Oct 2010

Wheatland Illustrations

These illustrations were done for use in various B to B collateral pieces for Wheatland Tube via their agency Strategic Images. The agency’s objective was to show the wide range of products that Wheatland makes and how they are in use all around us. The idea was to keep the art style realistic overall but not so much so that the violation of perspective and disparity in sizes became distracting. The art was primarily destined to be a spread image in brochures but it had to be designed in such a way as to allow single sections to be lifted and reused as stand alone spot art on insert sheets. Therefore each area had to stand on its own and yet work together in harmony with the assembled final art.

The first illustration, though well liked, was ultimately thought to be too consumer oriented and wound up being rejected. The execution was correct, but the client decided against showing a playground or residential areas. They wanted something slightly less warm and fuzzy. No kids on swings. No suv. So readjustments to the layout were made and a second piece was created. This one incorporated elements of the initial version, such as the oil wells, but had less emphasis on “civilian” use of Wheatland’s tubing products and used an industrial setting as a more obvious center of interest.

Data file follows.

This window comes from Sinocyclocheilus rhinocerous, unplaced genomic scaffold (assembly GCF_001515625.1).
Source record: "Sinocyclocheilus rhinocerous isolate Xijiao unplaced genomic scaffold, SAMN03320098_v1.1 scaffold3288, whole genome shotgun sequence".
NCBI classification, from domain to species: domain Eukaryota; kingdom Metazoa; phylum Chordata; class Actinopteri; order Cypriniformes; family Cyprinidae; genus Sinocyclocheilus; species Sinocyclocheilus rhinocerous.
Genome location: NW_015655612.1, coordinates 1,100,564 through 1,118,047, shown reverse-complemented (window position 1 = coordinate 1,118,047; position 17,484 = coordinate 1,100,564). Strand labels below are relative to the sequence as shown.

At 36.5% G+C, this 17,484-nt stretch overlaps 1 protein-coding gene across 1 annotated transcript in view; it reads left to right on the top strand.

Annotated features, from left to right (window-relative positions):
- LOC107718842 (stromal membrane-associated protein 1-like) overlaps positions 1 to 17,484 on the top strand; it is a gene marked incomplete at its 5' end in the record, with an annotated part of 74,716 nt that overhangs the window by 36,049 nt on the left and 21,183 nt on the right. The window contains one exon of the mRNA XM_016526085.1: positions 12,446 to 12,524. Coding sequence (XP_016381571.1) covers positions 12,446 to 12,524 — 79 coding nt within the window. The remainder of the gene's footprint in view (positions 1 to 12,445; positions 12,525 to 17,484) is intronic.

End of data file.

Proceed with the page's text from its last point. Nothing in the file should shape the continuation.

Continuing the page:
The background areas of the illustrations were created with Painter. You can’t beat Painter when it comes to rendering a naturalistic look. The mechanical elements were built as separate Photoshop files. They were then imported into the final piece for placement in the landscape. This was done for two reasons. First, the elements needed to be moveable, so that final tweaking could be done and all the various components could be resized as necessary in order to work well together. Second, the finished size of the art was a fairly large format with a higher than usual dpi density. This was a client request so that they would have complete flexibility when it came to plucking out individual pieces for future use. By restricting each element of the final illustration to as few layers as possible the total file size did not become so bloated as to slow computer performance to a crawl.